Team USA is on the ground in Chungju, and things are going well. The Training Center groups arrived late on Thursday, and have been followed successively by the small boat crews and staff, and we are soon to be joined by our full Para squad. Travel to Chungju was as painless as it could be given the distance we had to cover, thanks to the efforts of our awesome support staff. A solid commute to JFK, 14 hr flight, plus another commute from the Incheon airport to our hotel in Chungju totaled nearly a full day of travel. Team USA handled the travel like champions, and were at the course rigging and rowing the next morning with tired eyes and big smiles.
Unlike many years when the US is often the first team to arrive at the race course because other teams are based at some other European training site prior to the World Championships, we are definitely not alone at Tangeum Lake. We arrived to find Canadian, Belarussian, Portuguese, Korean and Kiwi crews already hard at work, and in the past 24 hours have been joined by more crews from Russia, France, Italy, Great Britain and Croatia. The Lake will only continue to get more crowded as more teams roll in over the next week, and no doubt we will all be having our turn at international relations trying to share the single buoy line we are all using to train while the course remains closed through Wednesday. My impressions of the course and regatta facilities are that they are fresh and modern and will make a great Mission Control for the 2013 World Championships. The course does appear to host a significant and very direct crosswind which has the potential to make racing very unfair, but we will have to see how that all shakes out once racing starts.
Our accommodations are second-to-none. We are staying with Teams GB, Australia and Germany at the IBK (Industrial Bank of Korea) corporate conference and training center in Chungju. The reception we received on Thursday night was heartwarming, and everything else has been absolutely excellent from food to rooms to transportation and the warmth and hospitality of our hosts. The IBK is set in a beautiful and quiet patch of scenic sub-mountain forest and aside from the varied gargantuan insect population we are very comfortable and feeling pampered and at home here.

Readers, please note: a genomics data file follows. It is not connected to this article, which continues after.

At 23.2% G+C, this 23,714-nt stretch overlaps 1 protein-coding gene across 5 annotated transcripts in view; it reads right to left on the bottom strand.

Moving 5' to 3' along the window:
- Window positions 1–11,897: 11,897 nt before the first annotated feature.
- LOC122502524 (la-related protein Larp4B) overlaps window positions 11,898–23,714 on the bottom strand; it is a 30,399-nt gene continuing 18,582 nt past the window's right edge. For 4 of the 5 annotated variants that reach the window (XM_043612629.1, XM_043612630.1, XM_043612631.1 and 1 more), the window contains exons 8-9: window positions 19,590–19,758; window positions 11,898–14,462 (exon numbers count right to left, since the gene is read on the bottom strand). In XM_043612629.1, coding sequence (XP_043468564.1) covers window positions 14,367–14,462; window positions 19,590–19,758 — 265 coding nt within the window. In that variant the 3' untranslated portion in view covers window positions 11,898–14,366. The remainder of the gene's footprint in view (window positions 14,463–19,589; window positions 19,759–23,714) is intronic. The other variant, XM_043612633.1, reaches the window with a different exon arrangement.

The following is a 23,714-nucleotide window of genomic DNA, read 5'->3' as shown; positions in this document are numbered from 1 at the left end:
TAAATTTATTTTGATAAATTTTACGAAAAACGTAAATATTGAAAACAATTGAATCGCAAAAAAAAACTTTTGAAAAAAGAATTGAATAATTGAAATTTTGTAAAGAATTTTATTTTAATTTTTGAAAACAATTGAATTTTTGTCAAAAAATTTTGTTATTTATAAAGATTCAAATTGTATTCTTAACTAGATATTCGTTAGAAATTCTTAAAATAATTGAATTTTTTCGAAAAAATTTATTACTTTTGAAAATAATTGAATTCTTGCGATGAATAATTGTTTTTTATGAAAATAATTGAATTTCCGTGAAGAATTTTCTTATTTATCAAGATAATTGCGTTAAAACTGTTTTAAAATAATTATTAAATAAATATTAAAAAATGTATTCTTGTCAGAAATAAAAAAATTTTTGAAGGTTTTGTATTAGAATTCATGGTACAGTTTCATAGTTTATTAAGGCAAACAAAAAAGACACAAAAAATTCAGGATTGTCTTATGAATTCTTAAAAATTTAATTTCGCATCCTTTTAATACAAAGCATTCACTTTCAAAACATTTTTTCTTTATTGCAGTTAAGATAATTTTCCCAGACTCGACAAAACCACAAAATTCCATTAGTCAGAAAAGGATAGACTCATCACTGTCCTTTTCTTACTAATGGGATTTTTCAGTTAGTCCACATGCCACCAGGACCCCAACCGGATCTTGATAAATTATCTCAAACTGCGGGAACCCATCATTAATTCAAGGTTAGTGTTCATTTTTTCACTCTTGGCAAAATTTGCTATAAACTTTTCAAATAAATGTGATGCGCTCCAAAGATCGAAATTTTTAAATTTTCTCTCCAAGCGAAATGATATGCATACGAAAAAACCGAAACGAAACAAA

We have spent the past two days getting accustomed to the time change, getting the particulars adjusted with our boat rig and learning our way around the hotel and the boathouse. Today is our last day for recovery from travel and the time adjustment before digging in and getting back in to a more normal training routine. If you follow World Rowing and other commentary on Worlds this year you will undoubtedly get reports about how unbearably hot it is here. It’s not that bad. For those of us who spend our summers training in Oklahoma City and Princeton, this is pretty average. Hydration and rest will be key for managing the conditions, but US Training Center athletes are very much in our element and know what it takes to deal with the weather.
Some of the highlights so far: learning how to eat Kyoho grapes (courtesy of Meghan Musnicki, an upstate New Yorker familiar with slip-skin Concord grapes), our Aladdin-inspired shuttle buses, and singing Happy Birthday to a different US Team Member every day at dinner.
More to come as we continue to settle in and prepare for racing at the 2013 World Championships.
Long Live the Dream,